Matt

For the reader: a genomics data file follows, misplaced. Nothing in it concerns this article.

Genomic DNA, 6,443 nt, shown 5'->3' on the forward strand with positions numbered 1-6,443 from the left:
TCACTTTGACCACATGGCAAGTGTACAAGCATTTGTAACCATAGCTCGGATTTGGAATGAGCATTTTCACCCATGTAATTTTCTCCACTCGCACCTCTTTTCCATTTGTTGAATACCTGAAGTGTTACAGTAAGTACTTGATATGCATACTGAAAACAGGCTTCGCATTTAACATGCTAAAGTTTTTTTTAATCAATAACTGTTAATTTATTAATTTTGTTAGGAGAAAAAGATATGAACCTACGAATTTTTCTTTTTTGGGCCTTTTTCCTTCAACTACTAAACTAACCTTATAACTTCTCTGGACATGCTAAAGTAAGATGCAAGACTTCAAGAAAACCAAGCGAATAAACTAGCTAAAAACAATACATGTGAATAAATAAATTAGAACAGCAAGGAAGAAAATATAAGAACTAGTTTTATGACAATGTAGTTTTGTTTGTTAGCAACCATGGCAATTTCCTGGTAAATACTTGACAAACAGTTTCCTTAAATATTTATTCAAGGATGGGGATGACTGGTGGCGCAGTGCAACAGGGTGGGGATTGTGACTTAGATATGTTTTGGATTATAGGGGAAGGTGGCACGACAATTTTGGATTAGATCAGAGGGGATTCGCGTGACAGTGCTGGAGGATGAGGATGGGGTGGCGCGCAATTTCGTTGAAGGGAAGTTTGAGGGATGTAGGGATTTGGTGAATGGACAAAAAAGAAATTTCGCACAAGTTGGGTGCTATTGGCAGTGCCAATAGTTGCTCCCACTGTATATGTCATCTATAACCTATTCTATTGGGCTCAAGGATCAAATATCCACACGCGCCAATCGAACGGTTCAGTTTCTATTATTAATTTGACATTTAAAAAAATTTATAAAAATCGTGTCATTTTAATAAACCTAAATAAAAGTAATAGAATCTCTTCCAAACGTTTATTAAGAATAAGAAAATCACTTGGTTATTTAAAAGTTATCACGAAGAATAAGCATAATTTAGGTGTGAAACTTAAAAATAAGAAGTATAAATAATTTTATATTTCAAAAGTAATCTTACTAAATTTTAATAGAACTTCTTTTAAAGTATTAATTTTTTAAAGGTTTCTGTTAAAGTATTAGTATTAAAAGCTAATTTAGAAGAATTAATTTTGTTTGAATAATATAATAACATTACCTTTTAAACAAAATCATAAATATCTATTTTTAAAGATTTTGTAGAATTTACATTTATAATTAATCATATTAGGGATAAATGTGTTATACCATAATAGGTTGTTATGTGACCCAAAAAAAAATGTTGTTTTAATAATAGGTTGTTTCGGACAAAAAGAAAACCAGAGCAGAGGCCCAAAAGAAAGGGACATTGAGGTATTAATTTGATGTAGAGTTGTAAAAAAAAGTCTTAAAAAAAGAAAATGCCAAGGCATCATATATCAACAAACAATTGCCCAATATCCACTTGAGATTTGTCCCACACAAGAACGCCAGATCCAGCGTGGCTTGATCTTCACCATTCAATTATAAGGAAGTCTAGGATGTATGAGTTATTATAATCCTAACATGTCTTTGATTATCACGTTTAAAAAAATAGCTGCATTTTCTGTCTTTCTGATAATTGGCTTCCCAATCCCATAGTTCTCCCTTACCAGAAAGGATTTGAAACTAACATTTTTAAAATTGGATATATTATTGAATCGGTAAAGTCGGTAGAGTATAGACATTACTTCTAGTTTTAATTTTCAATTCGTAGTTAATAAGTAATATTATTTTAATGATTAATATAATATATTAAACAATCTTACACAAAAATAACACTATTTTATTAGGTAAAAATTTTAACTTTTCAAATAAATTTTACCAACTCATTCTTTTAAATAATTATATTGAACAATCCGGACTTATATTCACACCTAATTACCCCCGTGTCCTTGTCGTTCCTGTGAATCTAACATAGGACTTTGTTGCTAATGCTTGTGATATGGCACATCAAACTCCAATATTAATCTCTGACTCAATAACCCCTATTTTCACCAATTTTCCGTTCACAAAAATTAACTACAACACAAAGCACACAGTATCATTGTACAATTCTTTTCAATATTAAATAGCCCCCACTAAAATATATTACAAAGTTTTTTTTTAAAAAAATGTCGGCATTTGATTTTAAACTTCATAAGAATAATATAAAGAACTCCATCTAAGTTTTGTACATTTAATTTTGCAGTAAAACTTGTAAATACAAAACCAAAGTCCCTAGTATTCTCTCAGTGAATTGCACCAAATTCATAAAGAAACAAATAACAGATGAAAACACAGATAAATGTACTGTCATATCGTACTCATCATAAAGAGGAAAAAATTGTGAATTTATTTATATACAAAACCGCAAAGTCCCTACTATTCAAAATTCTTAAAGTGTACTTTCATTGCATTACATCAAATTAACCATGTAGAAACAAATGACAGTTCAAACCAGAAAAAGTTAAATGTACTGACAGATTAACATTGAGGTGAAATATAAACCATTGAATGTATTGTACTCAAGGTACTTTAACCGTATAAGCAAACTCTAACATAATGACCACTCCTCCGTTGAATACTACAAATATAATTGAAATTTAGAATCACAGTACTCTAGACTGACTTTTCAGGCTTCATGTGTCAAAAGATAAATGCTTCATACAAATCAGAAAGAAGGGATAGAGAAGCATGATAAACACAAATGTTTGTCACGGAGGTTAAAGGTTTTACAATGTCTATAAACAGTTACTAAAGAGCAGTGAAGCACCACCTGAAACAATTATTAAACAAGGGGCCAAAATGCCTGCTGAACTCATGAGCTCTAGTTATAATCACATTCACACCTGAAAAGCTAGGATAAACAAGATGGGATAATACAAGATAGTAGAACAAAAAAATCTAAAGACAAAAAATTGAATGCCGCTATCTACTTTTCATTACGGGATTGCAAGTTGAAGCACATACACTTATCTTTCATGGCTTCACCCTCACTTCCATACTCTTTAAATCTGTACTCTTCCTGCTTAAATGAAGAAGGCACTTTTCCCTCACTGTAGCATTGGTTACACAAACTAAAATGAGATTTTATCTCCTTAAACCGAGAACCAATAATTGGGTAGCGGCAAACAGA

With the 50th anniversary of the Apollo 11 Moon Landing only a few days away, Douglas Brinkley’s latest book surrounding the early years of space exploration, seemed the perfect fit. Told as a loose biography of the race to get into space, Brinkley explores the two main camps vying for control of the territory outside of Earth’s atmosphere—USA and USSR—as well as bringing in the promise President John F. Kennedy made about sending a man to the moon by the end of the 1960s. Brinkley begins his na With the 50th anniversary of the Apollo 11 Moon Landing only a few days away, Douglas Brinkley’s latest book surrounding the early years of space exploration, seemed the perfect fit. Told as a loose biography of the race to get into space, Brinkley explores the two main camps vying for control of the territory outside of Earth’s atmosphere—USA and USSR—as well as bringing in the promise President John F. Kennedy made about sending a man to the moon by the end of the 1960s. Brinkley begins his narrative by examining the mystery of space, at least as seen through the eyes of those positing about missions into the atmosphere. Writers have long created stories about inter-planetary adventures and trips to the Moon, even before they was a means to get off the ground. As Brinkley discusses, this science fiction soon turned into a spark that began a race to use the skies as a means of transportation at high rates of speed. The Nazis capitalised on this, though both superpowers poached their rocket scientists at the end of the War to begin creating their own rocket weapons and early prototypes of space vehicles. The Soviets pushed full speed ahead, while America lagged behind with President Dwight Eisenhower less than keen on the space race. Enter John Kennedy, a young congressman from Massachusetts, who sought to harness this race as being of utmost importance to the American psyche and as a key element of the Cold War. Brinkley uses the middle portion of his book to really explore the Space Race and how the Soviets sent so much time focussing their attention on outmanoeuvring the Americans. It was truly a Cold War battle, but one in which the Americans were not—surprisingly—invested. One can speculate that America had domestic issues that needed solving, while the Soviet state suspended everything to ensure a cosmonaut made world headlines. There is an interesting undertone throughout this portion of the book, one that argues that Eisenhower was less than interest in seeing man enter space or land on the Moon. It was the Kennedy push, with Lyndon Johnson working his magic on the Senate floor, who pushed for the American Space Program. Brinkley thoroughly explores the early talk of rockets and the Space Program, strongly supported by Kennedy and Johnson, while Eisenhower continued to fumble and remained in constant catch-up mode. Seeing the price tag as being unrealistic or unfeasible, Eisenhower acted only to ensure the egg left on America’s collective face did not solidify. Kennedy’s eventual win in the 1960 Presidential election paved the way for a new era in space, one in which Kennedy vowed to push America ahead and land a man on the Moon by the end of the decade. Brinkley proves repeatedly how the contrasting US Administrations tackled space in different ways. Under Kennedy, space was finally of the utmost concern, even if it was still a lukewarm idea to many who saw the expense as being too high. Kennedy pushed forward with missions orbiting above the Earth and locked in a location for many of the future launches into space. Kennedy was convinced that the Americans could land a man on the Moon and do so before the Soviets, though it would take innovation and excellence, something the president felt the country had in large quantities. During his brief time in office, Kennedy watched as the US Space Program came to life and the world could see its progress on television. More familiar names, such as Glenn, Shephard, and Armstrong, pepper the narrative and show how incremental successes helped Kennedy disprove his detractors. Armed with ongoing Cold War issues, Kennedy worked to keep the Space Race going, even as Khrushchev sought to tighten his grip in Europe with the Berlin Wall and pushed the Soviet Space Program to take risks to keep pace. During his short time in office, JFK showed the world just how dedicated he was to his pledge, which miraculously continued on after an assassin’s bullet ended the life of the 35th President of the United States. Kennedy’s footprint remains permanently etched on the American Space Program, with his insights leading to the eventual Apollo 11 Moon Landing, whose anniversary reminds the world of the important innovation made when humans eventually made their way onto the Moon’s surface. While I am no expert on things related to space, my interest in history fuelled my desire to give this piece a try. Brinkley does a masterful job of creating an intriguing narrative about the Space Race and how it became one plank of the ongoing battle throughout the Cold War. More than that, Brinkley effectively argues that an obsession with getting into space far surpassed when he became feasible, citing numerous books and articles on the subject. His pinning the development of space exploration on the keenness of JFK’s life-long curiosity proved a secondary biography of sorts that will appeal to those who have an interest in all things Kennedy. Brinkley has been able to create a seamless narrative discussing the enormous world of space progress and its science into something that can be easily comprehended by the layperson. Using a number of key characters in both American and Soviet space camps, the story takes on a new light as the race to land on the Moon heated up throughout the 1960s. With political vilification of the US-USSR politicians, as well as in-fighting within America, Brinkley shows just how controversial and divisive this venture would be, as well as the astronomical amounts spent to see Neil Armstrong make that prolific walk outside of Apollo 11 in July 1969. With detailed chapters full of information and told in a well-paced narrative, Brinkley brings space development to life throughout and paves the way for the event 50 years ago that many who were alive can remember with great detail. It was surely one of the great feats humans have undertaken in their constant march towards technological mastery, though Brinkley asserts that the exploration should never stop, even if they race to do so is no longer as fervent. Kudos, Mr. Brinkley, for telling this wonderful tale and bringing history to life yet again. I have enjoyed both books of yours that I have read and will have to try more, when time permits. Love/hate the review? An ever-growing collection of others appears at: http://pecheyponderings.wordpress.com/ A Book for All Seasons, a different sort of Book Challenge: https://www.goodreads.com/group/show/...